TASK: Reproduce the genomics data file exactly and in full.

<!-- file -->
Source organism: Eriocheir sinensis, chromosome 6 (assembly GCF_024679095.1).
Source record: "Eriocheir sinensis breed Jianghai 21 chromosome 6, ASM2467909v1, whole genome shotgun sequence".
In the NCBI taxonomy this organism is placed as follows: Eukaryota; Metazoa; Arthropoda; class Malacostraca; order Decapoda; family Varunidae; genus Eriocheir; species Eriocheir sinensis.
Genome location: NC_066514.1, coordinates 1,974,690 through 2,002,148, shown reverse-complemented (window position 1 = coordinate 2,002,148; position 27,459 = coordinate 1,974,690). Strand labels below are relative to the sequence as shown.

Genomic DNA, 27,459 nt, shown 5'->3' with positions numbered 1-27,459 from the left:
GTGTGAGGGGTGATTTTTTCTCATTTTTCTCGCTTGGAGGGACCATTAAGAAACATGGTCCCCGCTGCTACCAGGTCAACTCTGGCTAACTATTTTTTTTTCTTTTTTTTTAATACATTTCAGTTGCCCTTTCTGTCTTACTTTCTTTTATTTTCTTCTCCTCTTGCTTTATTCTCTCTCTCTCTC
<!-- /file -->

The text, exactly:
Source organism: Eriocheir sinensis, chromosome 6 (assembly GCF_024679095.1).
Source record: "Eriocheir sinensis breed Jianghai 21 chromosome 6, ASM2467909v1, whole genome shotgun sequence".
In the NCBI taxonomy this organism is placed as follows: Eukaryota; Metazoa; Arthropoda; class Malacostraca; order Decapoda; family Varunidae; genus Eriocheir; species Eriocheir sinensis.
Genome location: NC_066514.1, coordinates 1,974,690 through 2,002,148, shown reverse-complemented (window position 1 = coordinate 2,002,148; position 27,459 = coordinate 1,974,690). Strand labels below are relative to the sequence as shown.

Genomic DNA, 27,459 nt, shown 5'->3' with positions numbered 1-27,459 from the left:
GTGTGAGGGGTGATTTTTTCTCATTTTTCTCGCTTGGAGGGACCATTAAGAAACATGGTCCCCGCTGCTACCAGGTCAACTCTGGCTAACTATTTTTTTTTCTTTTTTTTTAATACATTTCAGTTGCCCTTTCTGTCTTACTTTCTTTTATTTTCTTCTCCTCTTGCTTTATTCTCTCTCTCTCTC